By David Villano
By Jose D. Duran
By Michael E. Miller
By Allie Conti
By Kyle Swenson
By Luther Campbell
By Frank Owen
By Allie Conti
But business is slow on this late-summer afternoon, and Jack, shoeless in his customary jeans rolled up a few inches above the ankle, settles heavily into a chair behind the gift-shop counter. Fastened to the wall above him are a Confederate flag and a ten-foot-long python skin. "The thing is, this panther with the missing ear was different," he says in a soft-spoken drawl. "We knew it as soon as it showed up. And I told those people that it was a sick animal."
Those people Jack refers to (with a derisive smirk) are officials of the National Park Service and the Florida Wildlife Conservation Commission, two of the agencies responsible for managing Florida panthers. Since 1973, when the panther was listed under the newly created Endangered Species Act, state and federal wildlife agencies have spent tens of millions of dollars trying to save the animal. There has been some good news. A population once estimated at 20 to 30 mature adults is now believed to have grown to nearly 100. Fences and underpass crossings have helped keep the cats off Florida's busy roadways, and electronic collars allow biologists to track the animals to discern patterns in movement, feeding, and mating habits (the last having received a boost after the importation of eight female Texas cougars in 1995). To date 132 Florida panthers have been collared, including FP60, the star of Jan Jacobson's film.
"I told them more than once that the panther was sick, that it acted deaf half the time," says Jack after ringing up a soda for a hunter on his way into the campground. "People threw firecrackers at it and it just sat there. But everything I said, the park people said it was just normal panther behavior. That was their thing: öNormal panther behavior.' If that cat had stolen a car and driven away, they would've said, öHey, it's just normal panther behavior.'"
While Jack works the cash register at the gift shop, David divides his afternoon among mowing Trail Lakes' grassy areas, cleaning the campground's restrooms, and stewing over his treatment at the hands of the park service and wildlife commission.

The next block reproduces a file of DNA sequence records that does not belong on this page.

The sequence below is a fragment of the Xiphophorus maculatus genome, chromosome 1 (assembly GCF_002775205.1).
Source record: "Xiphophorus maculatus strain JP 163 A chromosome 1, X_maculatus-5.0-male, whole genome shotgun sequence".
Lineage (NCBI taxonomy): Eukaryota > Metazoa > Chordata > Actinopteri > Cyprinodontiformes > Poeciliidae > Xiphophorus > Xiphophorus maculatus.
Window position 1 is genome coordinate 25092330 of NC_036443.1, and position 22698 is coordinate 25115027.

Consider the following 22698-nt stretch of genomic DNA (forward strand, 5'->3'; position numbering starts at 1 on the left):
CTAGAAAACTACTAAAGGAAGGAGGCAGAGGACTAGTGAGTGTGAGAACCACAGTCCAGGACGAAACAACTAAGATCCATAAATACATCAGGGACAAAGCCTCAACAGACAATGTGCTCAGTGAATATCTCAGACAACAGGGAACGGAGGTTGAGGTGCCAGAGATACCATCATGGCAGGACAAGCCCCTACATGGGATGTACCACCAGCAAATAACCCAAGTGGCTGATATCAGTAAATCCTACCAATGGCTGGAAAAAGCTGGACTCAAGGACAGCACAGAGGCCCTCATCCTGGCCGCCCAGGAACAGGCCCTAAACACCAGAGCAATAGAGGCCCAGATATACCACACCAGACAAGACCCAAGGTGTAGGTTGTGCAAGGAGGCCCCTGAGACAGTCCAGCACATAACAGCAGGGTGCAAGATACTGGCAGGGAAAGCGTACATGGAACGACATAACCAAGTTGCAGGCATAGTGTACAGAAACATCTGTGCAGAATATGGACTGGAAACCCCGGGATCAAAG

"I don't see what good the damn collars are if it took 'em two weeks to figure out that a panther was killing my animals," he says. When David feels strongly about something, which is often, his ice-blue eyes bug out as he talks. He removes a black cowboy hat, banded with alligator teeth, and wipes the sweat from his brow with a skinny forearm. Taking a break from his cleaning chores, the younger Shealy rests on the sink in the men's shower area and smokes a Marlboro Light. Outside it's about 95 degrees; inside, with nary a breeze to stir the steamy air, it must be 115.
But the heat does nothing to diminish David's enthusiasm for the topic at hand: the ongoing troubles with his neighbors, the National Park Service. "We've been here since 1890," he says. "Go to the Chokoloskee cemetery and my family has the oldest headstone. We never had any problems until they decided they wanted our land. I mean, I'm no conspiracy theorist, but I think the National Park Service is trying to drive my family off our land."
The Shealys have rebuffed attempts by managers of 730,000-acre Big Cypress National Preserve to buy their campground, a tiny island surrounded by a sea of federal wetlands. The brothers also claim they've been the targets of harassment by park service rangers who regularly show up at the campground to ask a few questions. Says Jack: "I have a white truck, and anytime anybody in a white truck does anything wrong, they come here and accuse me." Park administrators have also cracked down on the use of noisy, fat-tired swamp buggies, a move that, not surprisingly, has greatly annoyed locals and the visiting hunters. The feud has gotten downright personal.
"They want to ruin us," insists David. "They opened up a campground right by our campground, and now this business with the panther..."
In late May or early June the brothers began to notice that something was wrong at Trail Lakes. Between the gift shop and David's house is a large fenced-in area that has been divided into gated pens. Tourists and campers can pay two dollars for a close-up look at the Shealys' menagerie -- goats, emus, peacocks, chickens, ducks, turkeys, and of course, alligators. The brothers considered the fenced area to be relatively safe from predators because there are often people around. Recalls David: "One of my goats had three little ones, and two of them came up missing. Two days later I found one of my goats dead with a puncture wound in its neck."
The Shealys didn't immediately suspect a panther because the cats have never been bold enough to kill their animals. "It didn't even occur to me," says Jack. "I never would have guessed it, which sounds weird, I guess, but I'm telling you we've never seen anything like this before."
Over the next few days, the morning light revealed more macabre scenes. A variety of animals, not just goats, were found dead in their pens. Some had been feasted upon, but others had not been eaten, not even partially. The brothers initially considered the possibility malicious kids were responsible, but some animals had been gnawed, ruling that out. A pack of predatory wild dogs was another possibility. The fencing around the pens was only about four feet high. Dogs easily could leap over that. But predators aren't known for killing their prey for the thrill of it. They kill to eat. The Shealys definitely knew that to be true of panthers, whose diet consists almost exclusively of white-tailed deer and wild hogs. "We understand that we live out here with all the animals and that panthers occasionally get somebody's cat or chicken," David says. "But they never would come that close to the house and stay there long enough to kill a bunch of animals."